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Surface-enhanced Raman spectroscopy for forensic analysis of human semen

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Identification of an unknown stain encountered at a crime scene, especially where the context of the case does not provide an indication to the identity of the stain, currently requires a number of time consuming and costly presumptive and confirmatory tests to be performed. Surface-enhanced Raman spectroscopy SERS is a vibrational spectroscopic method that could allow crime scene analysts to identify unknown stains rapidly both in the laboratory and in the field. The SERS technique utilizes a laser, which interacts with molecules applied to a gold nanoparticle chip SERS substrate that enhances the normal Raman signal, producing a shift in energy characteristic of the vibrational modes present. Therefore, the light scattering spectrum obtained provides the analyst with a unique spectral fingerprint of the molecular components of the sample. The advantages of this SERS based method include its high sensitivity, speed, non-destructive nature, ease-of-use, minimal sample preparation requirement, portability, and multiplexing capabilities.In contrast to conventional Raman spectroscopy, SERS offers higher sensitivity resulting in small sample volumes approximately 1 μL or less being required for sample identification and the ability to process dilute solutions. This allows for the remaining sample to be used for other forensic tests, making the technique an ideal analytical method for use at a crime scene.viIt is hypothesized that SERS can be coupled with multivariate statistical methods, such as principal component analysis PCA and partial least squares discriminant analysis PLS-DA to be established as a confirmatory technique in the forensic analysis of human body fluids. It was concluded that semen produces a spectral pattern that is consistent and readily distinct from blood, saliva, urine and vaginal fluid. In addition, this investigation identified and characterized semen from four donors, utilizing liquid semen as well as semen stains on cotton swatches and glass cover slips.Reproducibility was established by analyzing three separate SERS chips for every sample and-or solution. Ten spectra of each chip were obtained, averaged, and then compared to one another. A protocol was designed for the extraction of dried semen stains on cotton swatches and application to a SERS chip. Different extraction conditions were performed, varying both the volume of water used and the time the cutting remained submerged in the water, resulting in optimal signal from 5 μL of water for 5 minutes. Additional parameters including analysis of the perimeter of the stain and the use of saline as an extractant were examined. A second protocol for the extraction of dried semen stains from a glass cover slip was designed and tested, utilizing 1 μL of water. All experimental spectra were subjected to PCA for comparison with neat semen, and determined to be consistent. Additionally, a mixture of semen and vaginal fluid was evaluated. Visual inspection and PCA of the resulting spectra demonstrated that the mixture was a combination of both body fluids. Such samples are of particular importance in sexual assault cases.viiIn summary, this preliminary study of the identification of semen using SERS demonstrates the potential for the method to be used as an investigative tool for the detection of trace amounts of human body fluids at crime scenes and within forensic laboratories. Not only is semen differentiable from other body fluids, but it is also capable of being extracted from stains and successfully identified by SERS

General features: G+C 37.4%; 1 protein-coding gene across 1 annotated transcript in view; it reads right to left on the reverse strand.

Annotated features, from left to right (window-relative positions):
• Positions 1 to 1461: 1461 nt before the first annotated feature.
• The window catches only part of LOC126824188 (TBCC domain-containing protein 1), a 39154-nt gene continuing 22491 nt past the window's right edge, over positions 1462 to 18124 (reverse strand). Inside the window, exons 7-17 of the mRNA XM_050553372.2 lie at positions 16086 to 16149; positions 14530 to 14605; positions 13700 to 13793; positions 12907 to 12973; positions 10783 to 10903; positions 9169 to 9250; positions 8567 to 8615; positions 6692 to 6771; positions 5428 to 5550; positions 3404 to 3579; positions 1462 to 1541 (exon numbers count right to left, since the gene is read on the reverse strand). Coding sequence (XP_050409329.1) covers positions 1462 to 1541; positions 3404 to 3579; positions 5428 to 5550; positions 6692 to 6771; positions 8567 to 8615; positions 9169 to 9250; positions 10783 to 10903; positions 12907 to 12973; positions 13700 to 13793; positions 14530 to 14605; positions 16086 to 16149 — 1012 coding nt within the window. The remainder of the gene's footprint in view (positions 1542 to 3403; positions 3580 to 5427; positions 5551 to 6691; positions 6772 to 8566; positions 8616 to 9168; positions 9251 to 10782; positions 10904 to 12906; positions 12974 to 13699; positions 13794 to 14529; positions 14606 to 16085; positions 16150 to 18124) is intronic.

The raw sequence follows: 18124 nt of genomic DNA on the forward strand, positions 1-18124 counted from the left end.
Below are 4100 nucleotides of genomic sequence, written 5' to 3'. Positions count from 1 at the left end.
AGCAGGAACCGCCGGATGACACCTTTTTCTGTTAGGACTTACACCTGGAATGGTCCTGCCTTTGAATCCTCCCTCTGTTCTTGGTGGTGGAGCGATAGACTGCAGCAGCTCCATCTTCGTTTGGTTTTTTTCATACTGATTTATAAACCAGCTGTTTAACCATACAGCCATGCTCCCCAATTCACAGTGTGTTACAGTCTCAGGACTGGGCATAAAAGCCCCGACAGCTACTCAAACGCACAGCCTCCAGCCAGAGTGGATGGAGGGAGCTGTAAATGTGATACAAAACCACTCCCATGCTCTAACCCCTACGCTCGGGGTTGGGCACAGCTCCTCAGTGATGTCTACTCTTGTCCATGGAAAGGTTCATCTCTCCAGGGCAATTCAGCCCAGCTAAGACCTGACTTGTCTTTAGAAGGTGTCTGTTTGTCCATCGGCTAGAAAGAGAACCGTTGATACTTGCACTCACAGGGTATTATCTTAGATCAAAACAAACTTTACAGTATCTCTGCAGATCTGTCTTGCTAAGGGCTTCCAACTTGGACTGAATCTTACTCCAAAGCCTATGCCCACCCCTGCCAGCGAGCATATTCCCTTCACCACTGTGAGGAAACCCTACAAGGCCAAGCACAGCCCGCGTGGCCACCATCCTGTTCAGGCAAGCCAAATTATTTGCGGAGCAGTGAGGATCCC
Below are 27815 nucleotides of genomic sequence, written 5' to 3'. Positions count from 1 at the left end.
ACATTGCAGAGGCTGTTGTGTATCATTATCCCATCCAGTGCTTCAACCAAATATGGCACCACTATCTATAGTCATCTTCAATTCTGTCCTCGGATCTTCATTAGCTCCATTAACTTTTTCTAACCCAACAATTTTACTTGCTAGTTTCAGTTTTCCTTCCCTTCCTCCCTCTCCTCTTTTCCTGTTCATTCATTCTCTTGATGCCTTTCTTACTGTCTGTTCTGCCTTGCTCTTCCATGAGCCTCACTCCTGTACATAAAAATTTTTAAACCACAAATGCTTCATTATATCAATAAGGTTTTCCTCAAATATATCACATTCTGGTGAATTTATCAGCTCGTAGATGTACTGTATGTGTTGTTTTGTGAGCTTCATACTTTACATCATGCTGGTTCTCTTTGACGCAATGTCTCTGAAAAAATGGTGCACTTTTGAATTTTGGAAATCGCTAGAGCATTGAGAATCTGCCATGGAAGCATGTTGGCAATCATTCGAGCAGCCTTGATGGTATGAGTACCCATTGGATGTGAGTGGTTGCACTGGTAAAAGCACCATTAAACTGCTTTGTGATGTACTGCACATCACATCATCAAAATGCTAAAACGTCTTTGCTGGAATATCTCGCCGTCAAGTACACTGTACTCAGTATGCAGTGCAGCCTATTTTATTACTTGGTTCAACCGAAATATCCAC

SED Theses and Dissertations - Boston University Theses and Dissertations -

Autor: Irvine, Jessica - -


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